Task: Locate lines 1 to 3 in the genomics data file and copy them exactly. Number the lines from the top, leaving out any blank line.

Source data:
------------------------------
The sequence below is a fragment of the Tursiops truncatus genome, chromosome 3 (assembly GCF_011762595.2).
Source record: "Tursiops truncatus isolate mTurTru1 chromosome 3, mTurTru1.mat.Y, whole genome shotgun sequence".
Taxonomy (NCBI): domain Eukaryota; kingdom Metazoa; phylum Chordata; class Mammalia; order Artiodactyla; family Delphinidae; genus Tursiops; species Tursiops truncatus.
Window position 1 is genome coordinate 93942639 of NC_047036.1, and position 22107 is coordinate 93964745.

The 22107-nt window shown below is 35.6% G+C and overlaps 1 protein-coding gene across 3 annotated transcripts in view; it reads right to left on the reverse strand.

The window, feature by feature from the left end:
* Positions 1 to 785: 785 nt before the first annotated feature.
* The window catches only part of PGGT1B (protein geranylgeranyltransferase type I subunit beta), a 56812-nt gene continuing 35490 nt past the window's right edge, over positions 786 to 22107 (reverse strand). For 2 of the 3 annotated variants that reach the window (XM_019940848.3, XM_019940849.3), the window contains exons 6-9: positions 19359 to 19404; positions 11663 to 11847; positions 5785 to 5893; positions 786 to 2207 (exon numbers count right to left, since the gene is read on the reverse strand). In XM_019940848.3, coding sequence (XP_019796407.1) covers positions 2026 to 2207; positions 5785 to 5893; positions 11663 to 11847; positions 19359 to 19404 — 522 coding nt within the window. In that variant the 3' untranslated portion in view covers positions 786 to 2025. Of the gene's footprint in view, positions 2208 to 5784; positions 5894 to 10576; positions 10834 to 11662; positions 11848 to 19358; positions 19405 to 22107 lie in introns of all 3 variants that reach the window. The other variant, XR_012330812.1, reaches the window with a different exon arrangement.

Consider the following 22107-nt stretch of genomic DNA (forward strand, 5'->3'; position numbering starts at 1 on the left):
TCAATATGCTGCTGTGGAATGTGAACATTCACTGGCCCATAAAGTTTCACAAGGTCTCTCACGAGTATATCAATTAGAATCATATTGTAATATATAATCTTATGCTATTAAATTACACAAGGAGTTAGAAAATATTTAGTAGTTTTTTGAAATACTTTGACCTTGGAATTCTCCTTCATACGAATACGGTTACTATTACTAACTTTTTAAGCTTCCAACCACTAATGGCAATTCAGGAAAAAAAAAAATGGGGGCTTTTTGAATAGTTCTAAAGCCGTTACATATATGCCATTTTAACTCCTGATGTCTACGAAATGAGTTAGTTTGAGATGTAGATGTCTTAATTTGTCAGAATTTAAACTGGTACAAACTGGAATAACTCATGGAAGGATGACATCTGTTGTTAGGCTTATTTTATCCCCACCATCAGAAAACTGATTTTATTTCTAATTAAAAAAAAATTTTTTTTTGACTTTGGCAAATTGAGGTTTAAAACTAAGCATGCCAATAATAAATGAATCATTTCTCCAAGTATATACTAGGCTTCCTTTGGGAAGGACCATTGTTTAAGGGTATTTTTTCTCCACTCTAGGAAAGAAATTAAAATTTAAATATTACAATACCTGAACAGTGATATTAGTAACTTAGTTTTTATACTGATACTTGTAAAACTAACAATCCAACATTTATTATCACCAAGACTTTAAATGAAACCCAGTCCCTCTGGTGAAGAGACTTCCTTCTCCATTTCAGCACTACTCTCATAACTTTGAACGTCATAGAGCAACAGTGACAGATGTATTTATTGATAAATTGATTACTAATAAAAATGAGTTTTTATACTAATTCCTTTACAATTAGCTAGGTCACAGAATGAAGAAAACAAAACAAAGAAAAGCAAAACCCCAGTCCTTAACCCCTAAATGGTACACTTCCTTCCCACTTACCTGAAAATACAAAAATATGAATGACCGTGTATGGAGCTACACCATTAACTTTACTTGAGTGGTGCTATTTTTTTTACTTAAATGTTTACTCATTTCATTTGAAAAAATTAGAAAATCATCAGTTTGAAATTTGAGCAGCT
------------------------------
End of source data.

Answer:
The sequence below is a fragment of the Tursiops truncatus genome, chromosome 3 (assembly GCF_011762595.2).
Source record: "Tursiops truncatus isolate mTurTru1 chromosome 3, mTurTru1.mat.Y, whole genome shotgun sequence".
Taxonomy (NCBI): domain Eukaryota; kingdom Metazoa; phylum Chordata; class Mammalia; order Artiodactyla; family Delphinidae; genus Tursiops; species Tursiops truncatus.